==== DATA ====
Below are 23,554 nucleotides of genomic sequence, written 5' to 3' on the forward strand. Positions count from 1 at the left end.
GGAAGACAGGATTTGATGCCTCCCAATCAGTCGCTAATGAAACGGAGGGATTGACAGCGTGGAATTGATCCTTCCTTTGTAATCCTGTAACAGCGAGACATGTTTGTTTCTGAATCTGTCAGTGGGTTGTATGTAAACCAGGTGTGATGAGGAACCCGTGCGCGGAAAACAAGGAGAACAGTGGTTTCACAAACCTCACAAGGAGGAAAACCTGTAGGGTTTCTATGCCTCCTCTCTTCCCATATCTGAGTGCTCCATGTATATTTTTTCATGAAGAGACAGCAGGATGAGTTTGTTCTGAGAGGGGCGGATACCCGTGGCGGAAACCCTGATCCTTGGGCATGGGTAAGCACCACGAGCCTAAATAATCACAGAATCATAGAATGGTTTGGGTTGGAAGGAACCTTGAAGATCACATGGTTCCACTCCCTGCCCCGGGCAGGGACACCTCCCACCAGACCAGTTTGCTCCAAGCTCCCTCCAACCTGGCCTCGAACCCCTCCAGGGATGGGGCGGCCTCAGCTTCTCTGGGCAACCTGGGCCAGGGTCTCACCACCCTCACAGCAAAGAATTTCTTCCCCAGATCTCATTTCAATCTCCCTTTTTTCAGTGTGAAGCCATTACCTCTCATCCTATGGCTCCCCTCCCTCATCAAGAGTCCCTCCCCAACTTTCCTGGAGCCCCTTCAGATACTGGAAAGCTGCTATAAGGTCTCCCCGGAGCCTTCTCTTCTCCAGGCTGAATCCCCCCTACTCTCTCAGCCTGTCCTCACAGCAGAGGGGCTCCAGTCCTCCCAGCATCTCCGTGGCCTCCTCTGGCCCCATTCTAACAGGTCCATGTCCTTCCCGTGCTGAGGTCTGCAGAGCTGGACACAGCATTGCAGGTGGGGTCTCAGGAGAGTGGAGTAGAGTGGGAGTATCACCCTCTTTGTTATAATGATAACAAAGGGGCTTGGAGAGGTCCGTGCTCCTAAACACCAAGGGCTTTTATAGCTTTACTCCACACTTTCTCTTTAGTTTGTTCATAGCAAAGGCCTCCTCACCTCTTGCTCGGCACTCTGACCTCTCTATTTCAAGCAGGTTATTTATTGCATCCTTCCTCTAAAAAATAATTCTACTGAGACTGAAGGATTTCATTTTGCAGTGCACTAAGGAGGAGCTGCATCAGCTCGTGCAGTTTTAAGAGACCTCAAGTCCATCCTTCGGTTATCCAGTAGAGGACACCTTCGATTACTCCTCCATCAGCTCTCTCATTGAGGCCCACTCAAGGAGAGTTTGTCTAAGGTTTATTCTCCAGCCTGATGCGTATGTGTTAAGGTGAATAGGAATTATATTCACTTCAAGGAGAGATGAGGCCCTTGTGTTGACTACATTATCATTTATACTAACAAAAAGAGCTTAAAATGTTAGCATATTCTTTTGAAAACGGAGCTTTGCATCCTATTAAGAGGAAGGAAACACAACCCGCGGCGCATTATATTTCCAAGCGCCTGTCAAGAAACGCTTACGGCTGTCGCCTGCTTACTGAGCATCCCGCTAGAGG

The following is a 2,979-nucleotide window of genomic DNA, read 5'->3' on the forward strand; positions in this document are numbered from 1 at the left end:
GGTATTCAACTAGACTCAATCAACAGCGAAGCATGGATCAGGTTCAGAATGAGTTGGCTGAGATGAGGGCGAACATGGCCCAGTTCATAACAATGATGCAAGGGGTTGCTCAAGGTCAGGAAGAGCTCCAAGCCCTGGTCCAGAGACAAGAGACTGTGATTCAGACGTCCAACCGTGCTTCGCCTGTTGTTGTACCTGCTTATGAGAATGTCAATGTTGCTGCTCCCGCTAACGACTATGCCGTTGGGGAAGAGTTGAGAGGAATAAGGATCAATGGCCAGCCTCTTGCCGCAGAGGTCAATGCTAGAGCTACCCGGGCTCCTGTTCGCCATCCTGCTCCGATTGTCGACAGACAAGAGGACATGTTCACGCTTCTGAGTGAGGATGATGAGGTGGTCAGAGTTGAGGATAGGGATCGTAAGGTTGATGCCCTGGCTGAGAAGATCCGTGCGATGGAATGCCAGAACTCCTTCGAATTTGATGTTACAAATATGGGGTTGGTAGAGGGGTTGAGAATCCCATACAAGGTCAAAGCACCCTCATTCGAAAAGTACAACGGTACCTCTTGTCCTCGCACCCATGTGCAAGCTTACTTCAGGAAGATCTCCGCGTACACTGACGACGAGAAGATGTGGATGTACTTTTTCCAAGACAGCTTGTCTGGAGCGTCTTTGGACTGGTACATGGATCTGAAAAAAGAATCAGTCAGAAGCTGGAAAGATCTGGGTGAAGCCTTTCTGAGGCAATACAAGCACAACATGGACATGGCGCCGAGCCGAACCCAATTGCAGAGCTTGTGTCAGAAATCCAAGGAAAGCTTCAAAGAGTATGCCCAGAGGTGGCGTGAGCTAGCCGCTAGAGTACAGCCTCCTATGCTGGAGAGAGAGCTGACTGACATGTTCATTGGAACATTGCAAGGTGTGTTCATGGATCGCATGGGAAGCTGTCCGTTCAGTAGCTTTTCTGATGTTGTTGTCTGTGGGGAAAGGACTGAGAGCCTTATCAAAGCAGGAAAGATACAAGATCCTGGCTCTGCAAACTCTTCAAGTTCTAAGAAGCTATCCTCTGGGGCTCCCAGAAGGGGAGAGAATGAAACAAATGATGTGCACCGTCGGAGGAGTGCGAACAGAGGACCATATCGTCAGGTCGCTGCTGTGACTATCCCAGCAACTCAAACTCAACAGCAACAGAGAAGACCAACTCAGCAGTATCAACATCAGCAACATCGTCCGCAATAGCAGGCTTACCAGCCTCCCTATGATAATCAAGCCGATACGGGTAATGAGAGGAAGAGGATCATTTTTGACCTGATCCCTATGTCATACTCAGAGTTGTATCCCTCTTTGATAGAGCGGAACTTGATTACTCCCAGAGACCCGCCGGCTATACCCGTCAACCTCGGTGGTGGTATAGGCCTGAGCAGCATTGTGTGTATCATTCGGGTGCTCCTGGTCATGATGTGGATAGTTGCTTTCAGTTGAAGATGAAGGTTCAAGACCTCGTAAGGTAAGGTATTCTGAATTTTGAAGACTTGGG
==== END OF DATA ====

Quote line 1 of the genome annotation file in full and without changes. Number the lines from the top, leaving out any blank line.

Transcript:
Below are 23,554 nucleotides of genomic sequence, written 5' to 3' on the forward strand. Positions count from 1 at the left end.